Mission Calibration

There is several ways to calibrate LiDAR Data wheather it is from a Optech, Leica or Reigl system. The two most common ways are by flying a mission calibration over the base of operation or a cross flight over the project area during the mission. The calibration issues can be resolved using both. The common elements that need to be examined are the Pitch, Roll, Scan factor and heading. The heading usually holds but in some cases it doesn’t but this is rare. The roll and Scan factor or torsion can vary and are directly related. Some refer to torsion or Scan factor as Mirror scale. The roll and mirror scale are directly related and can be preceived as the same thing so it is important to understand these. The mirror scale reflects a smile or frown in the data when profiling across a scan and a roll is inidcated as a uniform linear offset at each end of a scan when two scans are flown in opposite directions of eachother. Mirror Scale seems to be less frequent in the Leica systems. The pitch error is usually represented but offsets in flight direction. The easiest way to identify a pitch error is to profile a builing in overlapping scan areas or in two opposing overlapping flight lines. The pitch error will be indicated when a building in one of the scans is offset from the same building in another scan. This should not be confused with Pitch slope error which is when the pitch is correct at nadir of a scan and offset at the edge of a scan. The pitch slope error doesn’t occur with the Optech systems and is something that needs to be addressed in the Leica systems. The heading is a rotational error between scans and is about the vertical axis of the sensor. Heading can be confused with pitch slope error in the leica systems but not with the optech systems. If someone understands more about the reigl systems that information will be welcome.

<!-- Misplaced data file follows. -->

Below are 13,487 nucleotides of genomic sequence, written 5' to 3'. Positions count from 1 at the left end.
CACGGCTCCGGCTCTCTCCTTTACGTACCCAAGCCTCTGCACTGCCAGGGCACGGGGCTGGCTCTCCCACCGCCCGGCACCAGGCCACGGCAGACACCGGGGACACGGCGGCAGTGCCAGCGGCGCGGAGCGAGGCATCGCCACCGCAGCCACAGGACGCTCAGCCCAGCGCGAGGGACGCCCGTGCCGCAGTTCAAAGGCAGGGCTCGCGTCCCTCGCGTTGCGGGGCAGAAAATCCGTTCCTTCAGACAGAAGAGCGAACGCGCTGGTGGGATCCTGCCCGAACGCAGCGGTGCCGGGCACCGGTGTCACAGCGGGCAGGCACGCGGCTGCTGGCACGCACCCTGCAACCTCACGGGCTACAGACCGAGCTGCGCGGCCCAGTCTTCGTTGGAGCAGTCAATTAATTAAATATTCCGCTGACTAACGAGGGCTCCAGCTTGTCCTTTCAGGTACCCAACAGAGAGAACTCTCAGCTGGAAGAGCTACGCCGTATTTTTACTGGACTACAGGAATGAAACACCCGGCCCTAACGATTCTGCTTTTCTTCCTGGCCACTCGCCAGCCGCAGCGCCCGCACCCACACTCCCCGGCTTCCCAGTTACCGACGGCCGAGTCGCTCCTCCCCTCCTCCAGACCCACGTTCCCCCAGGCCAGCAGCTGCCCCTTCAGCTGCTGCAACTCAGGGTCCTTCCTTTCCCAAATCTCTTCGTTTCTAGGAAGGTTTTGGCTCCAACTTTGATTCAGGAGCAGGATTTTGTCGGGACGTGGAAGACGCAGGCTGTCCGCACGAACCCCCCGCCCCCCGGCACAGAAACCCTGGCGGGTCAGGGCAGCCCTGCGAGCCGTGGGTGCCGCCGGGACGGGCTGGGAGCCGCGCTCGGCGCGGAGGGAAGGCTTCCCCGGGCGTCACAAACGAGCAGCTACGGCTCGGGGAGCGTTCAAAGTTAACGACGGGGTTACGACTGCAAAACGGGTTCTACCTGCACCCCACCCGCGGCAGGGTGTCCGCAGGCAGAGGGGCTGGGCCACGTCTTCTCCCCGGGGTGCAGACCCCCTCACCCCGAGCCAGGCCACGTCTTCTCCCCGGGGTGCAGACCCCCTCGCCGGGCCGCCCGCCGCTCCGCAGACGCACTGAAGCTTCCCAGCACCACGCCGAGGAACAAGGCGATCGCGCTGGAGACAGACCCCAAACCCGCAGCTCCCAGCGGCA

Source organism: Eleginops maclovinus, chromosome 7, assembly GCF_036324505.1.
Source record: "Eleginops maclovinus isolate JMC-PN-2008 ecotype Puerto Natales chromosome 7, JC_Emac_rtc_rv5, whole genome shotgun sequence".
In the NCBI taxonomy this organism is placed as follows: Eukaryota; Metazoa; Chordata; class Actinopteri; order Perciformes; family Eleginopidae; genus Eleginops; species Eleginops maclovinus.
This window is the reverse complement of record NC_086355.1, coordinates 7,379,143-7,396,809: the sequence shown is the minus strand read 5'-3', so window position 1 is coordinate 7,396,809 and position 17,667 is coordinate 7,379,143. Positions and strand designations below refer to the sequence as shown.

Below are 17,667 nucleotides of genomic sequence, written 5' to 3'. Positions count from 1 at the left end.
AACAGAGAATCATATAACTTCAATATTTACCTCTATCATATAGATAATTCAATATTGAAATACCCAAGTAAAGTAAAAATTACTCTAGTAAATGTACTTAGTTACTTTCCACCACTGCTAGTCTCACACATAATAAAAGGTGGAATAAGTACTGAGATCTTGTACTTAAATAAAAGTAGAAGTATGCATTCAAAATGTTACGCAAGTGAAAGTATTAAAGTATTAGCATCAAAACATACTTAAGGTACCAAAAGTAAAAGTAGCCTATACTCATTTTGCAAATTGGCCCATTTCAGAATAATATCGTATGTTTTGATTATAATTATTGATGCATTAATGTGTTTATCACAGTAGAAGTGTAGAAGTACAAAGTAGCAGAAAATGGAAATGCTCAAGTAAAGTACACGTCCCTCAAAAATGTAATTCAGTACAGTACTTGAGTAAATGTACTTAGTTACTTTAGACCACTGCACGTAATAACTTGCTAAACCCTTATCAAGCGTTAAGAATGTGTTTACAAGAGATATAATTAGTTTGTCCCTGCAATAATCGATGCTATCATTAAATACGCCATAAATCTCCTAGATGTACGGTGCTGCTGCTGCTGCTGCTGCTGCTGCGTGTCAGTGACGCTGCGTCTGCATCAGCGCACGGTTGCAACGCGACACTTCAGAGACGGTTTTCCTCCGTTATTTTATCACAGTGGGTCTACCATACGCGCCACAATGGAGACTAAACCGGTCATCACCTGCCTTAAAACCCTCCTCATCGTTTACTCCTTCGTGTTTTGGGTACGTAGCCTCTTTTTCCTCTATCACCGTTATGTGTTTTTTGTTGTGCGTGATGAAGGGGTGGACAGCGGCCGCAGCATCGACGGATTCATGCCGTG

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2 Responses to Mission Calibration

  1. Stephen says:

    Very interesting. How do they calibrate mobile systems?

    • bloglidar says:

      Mobile systems usually are calibrated by driving around a building in opposite directions and comparing the two representations of the buildings between the two scans. Surveying positions within the two surveys would be helpful as well. i would contact one of the Mobile LiDAR manufacturers to get more detail on the process which they recommend.

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